The setting

The village of Mousetrappe lies on the South coast of Cornwall at the very eastern end of the county, on the Rame peninsula just across the Sound from Plymouth.

The border between Devon and Cornwall originally ran through the village itself, and a plaque marking this historical boundary can still be seen in Garret Street.

The village was originally part of the estate of the Edgcumbe family, whose house and park lies just to the east towards Cremyll.

Mousetrappe also has the inevitable Cornish history of smuggling and derring do, including a well known battle between Revenue officers and local smugglers in 1798 in the bay itself, which resulted in the death of one of the officers and the execution of one of the smugglers.

Legend has it that the village acquired its rather unusual name following a gig race against the village of Mousehole further down the coast. The Mousetrappe men challenged their opposition by taking a significant handicap in launching their boat, and still caught and best the Mousehole men. In commemoration of this the village was renamed.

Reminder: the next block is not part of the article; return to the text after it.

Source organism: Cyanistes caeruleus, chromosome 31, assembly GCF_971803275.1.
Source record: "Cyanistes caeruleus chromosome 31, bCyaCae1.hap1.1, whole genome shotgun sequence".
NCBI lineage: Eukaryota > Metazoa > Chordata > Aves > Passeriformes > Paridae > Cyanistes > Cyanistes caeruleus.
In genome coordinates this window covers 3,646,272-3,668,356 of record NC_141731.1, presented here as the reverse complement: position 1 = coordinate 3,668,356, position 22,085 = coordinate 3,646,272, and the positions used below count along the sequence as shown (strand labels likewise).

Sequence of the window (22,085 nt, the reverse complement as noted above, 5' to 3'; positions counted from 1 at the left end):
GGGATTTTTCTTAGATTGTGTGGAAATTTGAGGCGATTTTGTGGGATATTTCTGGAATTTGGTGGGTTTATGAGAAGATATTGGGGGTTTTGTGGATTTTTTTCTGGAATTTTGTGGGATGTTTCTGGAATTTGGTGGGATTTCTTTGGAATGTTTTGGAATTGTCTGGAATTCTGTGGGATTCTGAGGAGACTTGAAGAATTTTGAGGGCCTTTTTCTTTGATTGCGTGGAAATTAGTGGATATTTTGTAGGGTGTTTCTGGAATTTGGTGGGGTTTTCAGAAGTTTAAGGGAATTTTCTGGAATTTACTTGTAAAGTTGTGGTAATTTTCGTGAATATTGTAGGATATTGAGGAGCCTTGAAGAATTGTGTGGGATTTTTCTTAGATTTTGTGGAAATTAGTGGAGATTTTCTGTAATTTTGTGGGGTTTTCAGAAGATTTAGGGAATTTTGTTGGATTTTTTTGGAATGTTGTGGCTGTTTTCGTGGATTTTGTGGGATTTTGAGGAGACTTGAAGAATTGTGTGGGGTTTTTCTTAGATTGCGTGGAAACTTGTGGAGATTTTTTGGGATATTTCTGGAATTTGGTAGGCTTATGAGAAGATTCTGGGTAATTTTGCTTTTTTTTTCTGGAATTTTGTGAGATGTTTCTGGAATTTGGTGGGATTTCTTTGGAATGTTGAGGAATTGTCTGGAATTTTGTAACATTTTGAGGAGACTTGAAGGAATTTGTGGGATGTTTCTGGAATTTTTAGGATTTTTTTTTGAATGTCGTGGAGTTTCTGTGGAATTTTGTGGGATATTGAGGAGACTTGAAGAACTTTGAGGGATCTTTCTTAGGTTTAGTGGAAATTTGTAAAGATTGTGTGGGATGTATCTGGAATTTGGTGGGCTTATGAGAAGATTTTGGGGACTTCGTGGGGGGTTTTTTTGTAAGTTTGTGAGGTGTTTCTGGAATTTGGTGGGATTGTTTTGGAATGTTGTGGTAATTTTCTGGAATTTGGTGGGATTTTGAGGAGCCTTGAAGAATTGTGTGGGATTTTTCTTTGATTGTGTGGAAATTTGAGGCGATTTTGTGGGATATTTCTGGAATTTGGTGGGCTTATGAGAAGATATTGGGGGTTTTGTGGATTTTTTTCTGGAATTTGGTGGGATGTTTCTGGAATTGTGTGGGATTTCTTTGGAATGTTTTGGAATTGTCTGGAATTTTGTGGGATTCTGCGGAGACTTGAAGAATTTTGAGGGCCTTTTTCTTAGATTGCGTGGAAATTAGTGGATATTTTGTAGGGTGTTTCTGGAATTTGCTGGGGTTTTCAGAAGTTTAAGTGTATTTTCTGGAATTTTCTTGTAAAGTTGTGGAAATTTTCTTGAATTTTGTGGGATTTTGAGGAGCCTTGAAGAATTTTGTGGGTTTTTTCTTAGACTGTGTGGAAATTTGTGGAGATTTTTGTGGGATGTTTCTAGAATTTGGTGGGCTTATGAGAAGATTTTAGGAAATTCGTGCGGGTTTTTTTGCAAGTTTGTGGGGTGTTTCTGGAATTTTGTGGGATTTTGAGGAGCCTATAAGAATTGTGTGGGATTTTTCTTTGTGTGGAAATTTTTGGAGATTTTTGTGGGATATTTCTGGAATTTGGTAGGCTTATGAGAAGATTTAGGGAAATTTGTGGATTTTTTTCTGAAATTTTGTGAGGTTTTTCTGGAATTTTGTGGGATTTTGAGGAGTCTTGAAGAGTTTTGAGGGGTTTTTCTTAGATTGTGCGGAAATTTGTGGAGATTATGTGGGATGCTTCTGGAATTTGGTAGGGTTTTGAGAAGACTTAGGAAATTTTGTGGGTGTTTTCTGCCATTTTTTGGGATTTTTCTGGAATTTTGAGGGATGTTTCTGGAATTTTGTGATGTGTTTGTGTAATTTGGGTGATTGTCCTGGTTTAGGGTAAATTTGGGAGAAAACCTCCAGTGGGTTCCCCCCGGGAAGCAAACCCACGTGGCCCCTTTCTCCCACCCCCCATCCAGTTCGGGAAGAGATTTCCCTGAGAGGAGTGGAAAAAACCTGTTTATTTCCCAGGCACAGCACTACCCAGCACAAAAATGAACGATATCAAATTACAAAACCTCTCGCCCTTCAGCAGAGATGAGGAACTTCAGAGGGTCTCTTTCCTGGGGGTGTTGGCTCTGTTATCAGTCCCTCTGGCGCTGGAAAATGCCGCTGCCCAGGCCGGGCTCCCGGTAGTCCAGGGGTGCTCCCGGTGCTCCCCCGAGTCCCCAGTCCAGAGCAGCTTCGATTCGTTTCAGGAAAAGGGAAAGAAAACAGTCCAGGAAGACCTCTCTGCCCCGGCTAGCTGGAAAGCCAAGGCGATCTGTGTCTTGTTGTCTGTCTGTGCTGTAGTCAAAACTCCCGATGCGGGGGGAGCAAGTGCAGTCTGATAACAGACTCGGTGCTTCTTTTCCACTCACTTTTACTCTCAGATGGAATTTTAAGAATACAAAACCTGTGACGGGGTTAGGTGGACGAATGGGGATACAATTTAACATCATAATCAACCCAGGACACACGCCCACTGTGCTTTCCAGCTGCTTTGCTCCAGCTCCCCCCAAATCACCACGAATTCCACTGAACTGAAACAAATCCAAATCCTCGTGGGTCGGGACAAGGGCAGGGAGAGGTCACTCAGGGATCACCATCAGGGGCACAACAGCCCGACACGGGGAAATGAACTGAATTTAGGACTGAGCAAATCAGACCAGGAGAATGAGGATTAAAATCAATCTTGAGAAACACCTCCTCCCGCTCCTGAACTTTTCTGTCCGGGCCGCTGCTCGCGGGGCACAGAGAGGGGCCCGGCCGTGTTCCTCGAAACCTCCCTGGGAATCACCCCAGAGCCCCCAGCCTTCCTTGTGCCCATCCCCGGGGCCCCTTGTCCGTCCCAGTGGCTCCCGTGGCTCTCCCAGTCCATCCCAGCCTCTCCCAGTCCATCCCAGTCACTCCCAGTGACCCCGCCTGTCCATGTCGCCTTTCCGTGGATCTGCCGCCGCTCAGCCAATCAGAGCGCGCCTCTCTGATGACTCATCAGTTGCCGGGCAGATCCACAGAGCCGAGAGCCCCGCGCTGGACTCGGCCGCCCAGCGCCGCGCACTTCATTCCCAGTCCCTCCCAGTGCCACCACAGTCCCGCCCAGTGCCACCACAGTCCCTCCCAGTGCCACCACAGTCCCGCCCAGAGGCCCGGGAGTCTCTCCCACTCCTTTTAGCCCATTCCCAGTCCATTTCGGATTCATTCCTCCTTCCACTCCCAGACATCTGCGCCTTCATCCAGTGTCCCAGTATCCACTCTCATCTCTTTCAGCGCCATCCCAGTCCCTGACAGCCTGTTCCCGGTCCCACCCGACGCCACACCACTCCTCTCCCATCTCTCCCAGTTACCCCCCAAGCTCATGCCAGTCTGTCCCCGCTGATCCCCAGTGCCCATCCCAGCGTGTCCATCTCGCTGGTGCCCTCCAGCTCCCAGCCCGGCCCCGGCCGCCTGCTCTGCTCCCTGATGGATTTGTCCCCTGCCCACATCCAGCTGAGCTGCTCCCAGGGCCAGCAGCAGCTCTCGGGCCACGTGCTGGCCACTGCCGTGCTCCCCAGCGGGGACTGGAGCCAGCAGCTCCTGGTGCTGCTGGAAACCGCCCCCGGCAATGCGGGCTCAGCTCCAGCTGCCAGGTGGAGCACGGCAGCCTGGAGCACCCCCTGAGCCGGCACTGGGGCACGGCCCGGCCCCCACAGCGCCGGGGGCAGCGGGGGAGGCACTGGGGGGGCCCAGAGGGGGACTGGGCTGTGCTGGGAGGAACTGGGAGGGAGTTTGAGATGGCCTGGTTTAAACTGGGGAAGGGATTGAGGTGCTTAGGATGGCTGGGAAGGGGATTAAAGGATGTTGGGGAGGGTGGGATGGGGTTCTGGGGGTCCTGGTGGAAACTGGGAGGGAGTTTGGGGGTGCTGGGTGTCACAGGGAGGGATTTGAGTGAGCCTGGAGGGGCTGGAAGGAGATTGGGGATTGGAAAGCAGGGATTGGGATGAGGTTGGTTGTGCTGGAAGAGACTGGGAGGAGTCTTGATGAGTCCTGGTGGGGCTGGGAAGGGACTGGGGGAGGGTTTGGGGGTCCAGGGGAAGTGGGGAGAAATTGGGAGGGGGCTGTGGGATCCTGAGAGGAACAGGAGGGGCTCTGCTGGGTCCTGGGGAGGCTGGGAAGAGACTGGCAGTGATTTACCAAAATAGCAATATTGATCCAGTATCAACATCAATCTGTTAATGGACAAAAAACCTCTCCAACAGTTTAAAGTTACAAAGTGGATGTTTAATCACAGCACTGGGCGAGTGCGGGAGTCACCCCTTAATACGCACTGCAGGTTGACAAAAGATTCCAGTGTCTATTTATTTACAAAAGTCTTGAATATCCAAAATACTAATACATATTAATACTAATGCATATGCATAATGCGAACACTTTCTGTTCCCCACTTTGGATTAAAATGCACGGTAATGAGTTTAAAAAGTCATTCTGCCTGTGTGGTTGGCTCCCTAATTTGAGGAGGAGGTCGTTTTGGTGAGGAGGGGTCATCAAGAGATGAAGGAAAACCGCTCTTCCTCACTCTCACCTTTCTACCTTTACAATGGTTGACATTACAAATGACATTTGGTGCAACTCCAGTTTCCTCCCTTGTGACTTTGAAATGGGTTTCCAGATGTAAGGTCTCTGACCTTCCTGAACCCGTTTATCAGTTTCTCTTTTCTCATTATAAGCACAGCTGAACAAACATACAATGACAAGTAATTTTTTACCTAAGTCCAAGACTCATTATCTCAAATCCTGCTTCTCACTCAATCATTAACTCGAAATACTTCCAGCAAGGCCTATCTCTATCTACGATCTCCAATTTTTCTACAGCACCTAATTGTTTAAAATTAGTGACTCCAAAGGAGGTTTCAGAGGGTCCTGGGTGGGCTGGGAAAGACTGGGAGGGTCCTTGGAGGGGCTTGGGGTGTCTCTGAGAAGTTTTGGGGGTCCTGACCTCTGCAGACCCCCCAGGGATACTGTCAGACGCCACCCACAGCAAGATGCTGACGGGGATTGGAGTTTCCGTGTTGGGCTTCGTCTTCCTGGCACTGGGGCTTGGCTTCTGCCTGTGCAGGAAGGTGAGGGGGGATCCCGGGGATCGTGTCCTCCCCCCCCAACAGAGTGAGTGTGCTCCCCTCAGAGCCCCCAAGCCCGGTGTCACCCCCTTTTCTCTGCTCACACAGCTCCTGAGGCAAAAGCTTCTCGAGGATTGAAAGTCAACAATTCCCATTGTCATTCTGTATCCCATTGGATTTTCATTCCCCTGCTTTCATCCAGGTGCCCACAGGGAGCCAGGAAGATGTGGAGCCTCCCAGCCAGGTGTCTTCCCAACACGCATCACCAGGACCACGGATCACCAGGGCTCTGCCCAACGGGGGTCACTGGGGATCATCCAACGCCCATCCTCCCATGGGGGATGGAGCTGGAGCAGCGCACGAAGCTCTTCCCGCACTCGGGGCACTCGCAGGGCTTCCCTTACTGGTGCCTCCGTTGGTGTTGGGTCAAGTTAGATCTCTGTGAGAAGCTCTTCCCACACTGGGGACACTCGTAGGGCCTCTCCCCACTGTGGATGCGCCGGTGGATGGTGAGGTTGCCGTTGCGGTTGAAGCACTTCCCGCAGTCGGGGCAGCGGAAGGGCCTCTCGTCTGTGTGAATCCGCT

Mousetrappe is historically and currently a fishing village, with two beaches opening onto the bay, which offers a safe harbour, but it also has a great deal to offer the visitor, largely untouched as it is by time and sitting, as it does, within a designated Area of Outstanding Natural Beauty.

A coastal path leads through Mousetrappe, running from Cremyll, going on through Penlee Wood, planted by the Edgcumbe’s, following the coast to Rame Head, with it’s Norman chapel, and on to the beach of Whitsand Bay.

Mousetrappe can be reached by either crossing the Tamar Bridge on the A38, or taking the chain ferry from Plymouth to Torpoint, and making ones way through Millbrook towards the southern coast.